Racial and ethnic impact statements for proposed legislation
- • rules
(1) As used in this section, “criminal offender population” means all persons who are convicted of a crime or adjudicated for an act that, if committed by an adult, would constitute a crime.
(2)(a) Upon written request from a member of the Legislative Assembly from each major political party, the Oregon Criminal Justice Commission shall prepare a racial and ethnic impact statement on proposed legislation that is related to crime and likely to have an effect on the criminal justice system.
(b) The statement shall describe the effects of the proposed legislation on the racial and ethnic composition of the criminal offender population.
(3) A racial and ethnic impact statement must be impartial, simple and understandable and must include, for racial and ethnic groups for which data are available, the following:
(a) An estimate of how the proposed legislation would change the racial and ethnic composition of those likely to be convicted of a criminal offense created or modified by the proposed legislation;
(b) An estimate of the average length of incarceration that each racial and ethnic composition group receives as a sentence, if applicable;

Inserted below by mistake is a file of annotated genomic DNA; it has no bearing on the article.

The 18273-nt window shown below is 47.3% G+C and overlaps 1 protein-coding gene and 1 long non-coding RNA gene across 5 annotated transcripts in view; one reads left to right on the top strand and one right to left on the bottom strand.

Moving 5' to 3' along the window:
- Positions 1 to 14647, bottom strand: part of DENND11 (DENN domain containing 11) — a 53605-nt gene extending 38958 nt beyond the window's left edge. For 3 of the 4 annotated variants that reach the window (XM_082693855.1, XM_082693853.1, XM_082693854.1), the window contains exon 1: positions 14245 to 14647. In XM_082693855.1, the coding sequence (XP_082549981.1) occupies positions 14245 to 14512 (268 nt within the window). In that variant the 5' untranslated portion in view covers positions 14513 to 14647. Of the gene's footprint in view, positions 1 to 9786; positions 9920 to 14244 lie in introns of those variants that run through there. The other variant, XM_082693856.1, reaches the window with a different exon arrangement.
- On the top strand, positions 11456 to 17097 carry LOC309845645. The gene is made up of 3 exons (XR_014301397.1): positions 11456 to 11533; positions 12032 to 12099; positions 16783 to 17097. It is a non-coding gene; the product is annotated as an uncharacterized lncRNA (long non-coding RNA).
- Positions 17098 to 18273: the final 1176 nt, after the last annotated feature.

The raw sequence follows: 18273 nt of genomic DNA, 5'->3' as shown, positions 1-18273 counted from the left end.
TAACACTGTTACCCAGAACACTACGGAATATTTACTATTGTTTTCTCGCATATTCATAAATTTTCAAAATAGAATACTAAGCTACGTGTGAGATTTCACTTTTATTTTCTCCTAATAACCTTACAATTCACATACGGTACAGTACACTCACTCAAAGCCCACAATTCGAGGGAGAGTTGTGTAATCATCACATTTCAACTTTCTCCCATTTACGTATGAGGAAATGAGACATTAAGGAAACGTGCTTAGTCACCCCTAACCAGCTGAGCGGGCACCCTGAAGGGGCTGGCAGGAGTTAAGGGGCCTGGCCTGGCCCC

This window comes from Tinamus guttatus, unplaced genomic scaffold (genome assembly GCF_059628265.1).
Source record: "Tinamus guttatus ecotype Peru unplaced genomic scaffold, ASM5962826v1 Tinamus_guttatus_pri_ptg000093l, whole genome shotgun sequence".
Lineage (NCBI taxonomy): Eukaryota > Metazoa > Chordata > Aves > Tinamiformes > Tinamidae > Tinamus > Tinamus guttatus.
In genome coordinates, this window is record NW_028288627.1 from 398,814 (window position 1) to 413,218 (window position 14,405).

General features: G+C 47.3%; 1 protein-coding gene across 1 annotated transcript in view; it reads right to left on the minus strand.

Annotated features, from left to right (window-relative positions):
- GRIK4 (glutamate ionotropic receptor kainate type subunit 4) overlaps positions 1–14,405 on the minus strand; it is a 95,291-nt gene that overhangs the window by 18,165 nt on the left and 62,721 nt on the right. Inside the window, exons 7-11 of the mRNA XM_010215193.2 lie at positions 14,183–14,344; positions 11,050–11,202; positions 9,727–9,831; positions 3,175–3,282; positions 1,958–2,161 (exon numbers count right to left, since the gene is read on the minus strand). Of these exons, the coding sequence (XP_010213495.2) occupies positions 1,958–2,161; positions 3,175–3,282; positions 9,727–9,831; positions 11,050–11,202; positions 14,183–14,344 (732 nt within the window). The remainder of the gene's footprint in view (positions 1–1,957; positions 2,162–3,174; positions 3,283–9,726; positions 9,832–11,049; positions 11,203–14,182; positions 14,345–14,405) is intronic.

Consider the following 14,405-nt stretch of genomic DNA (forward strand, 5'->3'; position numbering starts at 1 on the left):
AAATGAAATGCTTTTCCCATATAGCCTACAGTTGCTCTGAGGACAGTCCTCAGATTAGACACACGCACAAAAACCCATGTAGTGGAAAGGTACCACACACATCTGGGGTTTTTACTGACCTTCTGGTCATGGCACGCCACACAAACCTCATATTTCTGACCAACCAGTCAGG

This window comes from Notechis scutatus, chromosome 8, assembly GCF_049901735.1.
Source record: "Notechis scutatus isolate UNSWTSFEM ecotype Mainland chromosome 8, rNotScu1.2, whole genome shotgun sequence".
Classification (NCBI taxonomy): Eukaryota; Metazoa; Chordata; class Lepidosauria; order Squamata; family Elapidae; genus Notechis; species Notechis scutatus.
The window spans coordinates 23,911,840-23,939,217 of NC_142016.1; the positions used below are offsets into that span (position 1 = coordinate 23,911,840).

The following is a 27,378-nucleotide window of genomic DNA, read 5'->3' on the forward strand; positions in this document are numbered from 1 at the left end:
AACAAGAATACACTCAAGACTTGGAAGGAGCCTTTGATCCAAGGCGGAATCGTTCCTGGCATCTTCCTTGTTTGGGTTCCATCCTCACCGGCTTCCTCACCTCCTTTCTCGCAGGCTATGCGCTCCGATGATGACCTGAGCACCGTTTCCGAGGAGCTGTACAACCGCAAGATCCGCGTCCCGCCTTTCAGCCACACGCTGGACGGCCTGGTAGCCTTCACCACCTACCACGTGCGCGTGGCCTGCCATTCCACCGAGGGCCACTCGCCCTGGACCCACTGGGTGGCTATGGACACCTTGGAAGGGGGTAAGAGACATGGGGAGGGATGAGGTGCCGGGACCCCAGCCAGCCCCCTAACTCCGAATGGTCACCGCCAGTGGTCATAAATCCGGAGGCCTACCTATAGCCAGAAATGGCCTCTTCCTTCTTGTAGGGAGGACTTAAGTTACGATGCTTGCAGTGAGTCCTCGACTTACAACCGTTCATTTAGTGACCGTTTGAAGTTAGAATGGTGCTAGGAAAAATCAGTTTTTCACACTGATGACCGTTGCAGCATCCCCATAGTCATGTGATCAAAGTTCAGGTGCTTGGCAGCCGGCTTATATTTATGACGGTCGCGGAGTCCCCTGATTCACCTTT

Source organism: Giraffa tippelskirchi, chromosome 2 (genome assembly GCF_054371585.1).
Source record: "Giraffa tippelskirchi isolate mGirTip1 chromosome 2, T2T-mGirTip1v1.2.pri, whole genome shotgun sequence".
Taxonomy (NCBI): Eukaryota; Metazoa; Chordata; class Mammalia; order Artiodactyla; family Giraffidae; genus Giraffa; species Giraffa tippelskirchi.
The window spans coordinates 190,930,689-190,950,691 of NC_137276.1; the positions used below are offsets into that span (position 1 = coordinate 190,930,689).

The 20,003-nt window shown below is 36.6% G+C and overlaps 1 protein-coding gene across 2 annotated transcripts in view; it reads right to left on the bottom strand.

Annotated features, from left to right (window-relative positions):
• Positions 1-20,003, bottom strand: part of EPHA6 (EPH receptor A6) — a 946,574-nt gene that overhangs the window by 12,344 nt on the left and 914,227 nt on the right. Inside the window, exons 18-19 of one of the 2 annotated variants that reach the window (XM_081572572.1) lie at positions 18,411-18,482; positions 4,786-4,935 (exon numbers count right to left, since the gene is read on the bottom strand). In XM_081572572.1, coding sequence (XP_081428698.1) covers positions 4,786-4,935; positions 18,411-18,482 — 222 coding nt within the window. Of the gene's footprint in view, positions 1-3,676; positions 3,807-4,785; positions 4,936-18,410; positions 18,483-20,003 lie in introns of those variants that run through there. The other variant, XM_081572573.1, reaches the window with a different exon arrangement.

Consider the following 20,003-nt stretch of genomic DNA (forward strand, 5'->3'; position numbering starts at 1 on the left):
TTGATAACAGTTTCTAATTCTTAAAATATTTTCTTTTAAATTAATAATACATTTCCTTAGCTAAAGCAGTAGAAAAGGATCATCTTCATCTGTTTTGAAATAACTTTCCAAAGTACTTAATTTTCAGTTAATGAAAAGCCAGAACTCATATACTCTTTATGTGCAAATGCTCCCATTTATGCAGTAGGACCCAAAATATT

(c) A statement of the methodologies and assumptions used in preparing the estimate; and
(d) An estimate of the racial and ethnic composition of the crime victims who may be affected by the proposed legislation.
(4) The commission shall adopt rules to carry out the provisions of this section. [2017 c.614 §2]
Note: 137.683 (Racial and ethnic impact statements for proposed legislation) and 137.685 (Racial and ethnic impact statements for state measures) were enacted into law by the Legislative Assembly but were not added to or made a part of ORS chapter 137 or any series therein by legislative action. See Preface to Oregon Revised Statutes for further explanation.
3 OregonLaws.org assembles these lists by analyzing references between Sections. Each listed item refers back to the current Section in its own text. The result reveals relationships in the code that may not have otherwise been apparent.